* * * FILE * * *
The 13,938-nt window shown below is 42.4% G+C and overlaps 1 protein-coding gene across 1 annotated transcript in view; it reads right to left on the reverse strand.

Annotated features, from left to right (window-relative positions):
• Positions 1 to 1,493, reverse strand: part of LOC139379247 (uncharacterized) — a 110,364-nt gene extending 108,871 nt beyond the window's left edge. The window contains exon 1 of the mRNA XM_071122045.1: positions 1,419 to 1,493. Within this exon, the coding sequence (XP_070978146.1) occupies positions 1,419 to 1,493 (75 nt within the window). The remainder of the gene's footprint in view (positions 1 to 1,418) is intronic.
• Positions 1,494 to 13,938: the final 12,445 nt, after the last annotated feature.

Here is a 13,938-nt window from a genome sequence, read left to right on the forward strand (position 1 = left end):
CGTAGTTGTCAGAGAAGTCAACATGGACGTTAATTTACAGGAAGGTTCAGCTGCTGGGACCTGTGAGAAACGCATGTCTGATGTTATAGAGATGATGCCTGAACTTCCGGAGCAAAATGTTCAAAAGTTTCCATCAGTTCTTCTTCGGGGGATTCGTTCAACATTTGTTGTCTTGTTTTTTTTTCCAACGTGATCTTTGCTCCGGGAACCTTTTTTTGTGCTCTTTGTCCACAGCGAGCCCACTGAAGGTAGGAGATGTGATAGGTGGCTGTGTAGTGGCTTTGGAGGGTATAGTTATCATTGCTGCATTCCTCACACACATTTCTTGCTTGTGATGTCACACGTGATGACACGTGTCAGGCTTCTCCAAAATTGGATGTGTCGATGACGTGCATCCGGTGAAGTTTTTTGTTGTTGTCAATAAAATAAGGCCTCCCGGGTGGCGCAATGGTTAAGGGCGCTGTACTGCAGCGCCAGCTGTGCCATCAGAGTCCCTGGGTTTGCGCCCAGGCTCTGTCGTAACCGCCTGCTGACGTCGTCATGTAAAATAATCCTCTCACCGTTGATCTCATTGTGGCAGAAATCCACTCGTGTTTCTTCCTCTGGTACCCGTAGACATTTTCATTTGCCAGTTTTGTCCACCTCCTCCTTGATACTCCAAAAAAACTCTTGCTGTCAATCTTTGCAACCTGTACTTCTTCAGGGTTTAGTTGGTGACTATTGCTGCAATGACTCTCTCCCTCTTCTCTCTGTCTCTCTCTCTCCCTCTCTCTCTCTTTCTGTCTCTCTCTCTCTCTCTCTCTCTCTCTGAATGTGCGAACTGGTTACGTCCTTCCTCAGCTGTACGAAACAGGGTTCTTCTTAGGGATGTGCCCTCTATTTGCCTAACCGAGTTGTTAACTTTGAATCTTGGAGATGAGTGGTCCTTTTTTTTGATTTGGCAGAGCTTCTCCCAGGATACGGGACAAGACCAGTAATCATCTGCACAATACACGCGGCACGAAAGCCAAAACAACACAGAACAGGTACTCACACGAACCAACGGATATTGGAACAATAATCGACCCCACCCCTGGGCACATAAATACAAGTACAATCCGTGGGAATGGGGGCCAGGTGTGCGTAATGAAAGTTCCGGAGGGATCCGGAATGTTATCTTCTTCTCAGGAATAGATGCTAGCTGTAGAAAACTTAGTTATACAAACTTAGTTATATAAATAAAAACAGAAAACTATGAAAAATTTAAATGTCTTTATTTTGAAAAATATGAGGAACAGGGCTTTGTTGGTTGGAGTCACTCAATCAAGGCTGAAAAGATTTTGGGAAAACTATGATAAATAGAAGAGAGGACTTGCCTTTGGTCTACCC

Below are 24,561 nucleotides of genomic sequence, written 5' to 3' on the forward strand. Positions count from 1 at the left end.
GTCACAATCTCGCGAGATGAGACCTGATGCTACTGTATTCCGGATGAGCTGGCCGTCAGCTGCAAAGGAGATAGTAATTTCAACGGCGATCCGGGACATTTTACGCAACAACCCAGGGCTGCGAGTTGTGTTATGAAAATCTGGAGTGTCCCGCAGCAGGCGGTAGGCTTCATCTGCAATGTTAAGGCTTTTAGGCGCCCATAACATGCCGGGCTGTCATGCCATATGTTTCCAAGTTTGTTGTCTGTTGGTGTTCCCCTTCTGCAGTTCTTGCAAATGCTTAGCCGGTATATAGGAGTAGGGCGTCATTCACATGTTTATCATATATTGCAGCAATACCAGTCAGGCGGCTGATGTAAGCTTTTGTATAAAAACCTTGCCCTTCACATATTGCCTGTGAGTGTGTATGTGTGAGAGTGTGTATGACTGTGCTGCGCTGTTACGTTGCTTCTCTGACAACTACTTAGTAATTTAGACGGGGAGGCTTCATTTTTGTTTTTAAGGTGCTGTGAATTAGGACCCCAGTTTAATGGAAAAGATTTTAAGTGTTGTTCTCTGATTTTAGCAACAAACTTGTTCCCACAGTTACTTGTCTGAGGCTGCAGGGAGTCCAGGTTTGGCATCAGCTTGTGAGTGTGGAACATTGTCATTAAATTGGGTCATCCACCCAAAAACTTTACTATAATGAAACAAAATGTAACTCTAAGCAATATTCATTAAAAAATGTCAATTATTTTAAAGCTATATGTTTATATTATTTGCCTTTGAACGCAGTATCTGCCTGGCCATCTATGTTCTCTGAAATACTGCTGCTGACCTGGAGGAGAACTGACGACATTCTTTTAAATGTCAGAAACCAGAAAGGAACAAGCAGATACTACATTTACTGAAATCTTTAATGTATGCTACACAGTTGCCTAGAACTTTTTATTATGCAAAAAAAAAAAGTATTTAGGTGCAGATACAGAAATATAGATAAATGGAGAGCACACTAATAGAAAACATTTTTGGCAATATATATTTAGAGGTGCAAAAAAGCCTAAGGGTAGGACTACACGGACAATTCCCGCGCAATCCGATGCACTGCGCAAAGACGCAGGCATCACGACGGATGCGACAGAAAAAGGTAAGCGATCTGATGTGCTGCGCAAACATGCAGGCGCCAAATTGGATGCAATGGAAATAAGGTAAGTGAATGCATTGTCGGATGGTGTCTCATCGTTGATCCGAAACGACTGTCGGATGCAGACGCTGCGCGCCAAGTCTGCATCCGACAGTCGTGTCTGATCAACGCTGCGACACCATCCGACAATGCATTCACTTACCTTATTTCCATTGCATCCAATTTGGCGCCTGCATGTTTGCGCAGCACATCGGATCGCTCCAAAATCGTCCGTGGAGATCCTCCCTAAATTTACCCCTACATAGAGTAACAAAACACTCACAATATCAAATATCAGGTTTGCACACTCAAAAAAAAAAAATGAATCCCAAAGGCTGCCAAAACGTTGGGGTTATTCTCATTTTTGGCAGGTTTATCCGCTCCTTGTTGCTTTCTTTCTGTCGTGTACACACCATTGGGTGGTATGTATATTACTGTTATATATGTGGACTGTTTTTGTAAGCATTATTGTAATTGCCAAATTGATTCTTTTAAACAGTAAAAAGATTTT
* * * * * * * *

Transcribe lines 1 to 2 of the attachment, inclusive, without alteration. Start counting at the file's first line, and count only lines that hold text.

The 13,938-nt window shown below is 42.4% G+C and overlaps 1 protein-coding gene across 1 annotated transcript in view; it reads right to left on the reverse strand.

Annotated features, from left to right (window-relative positions):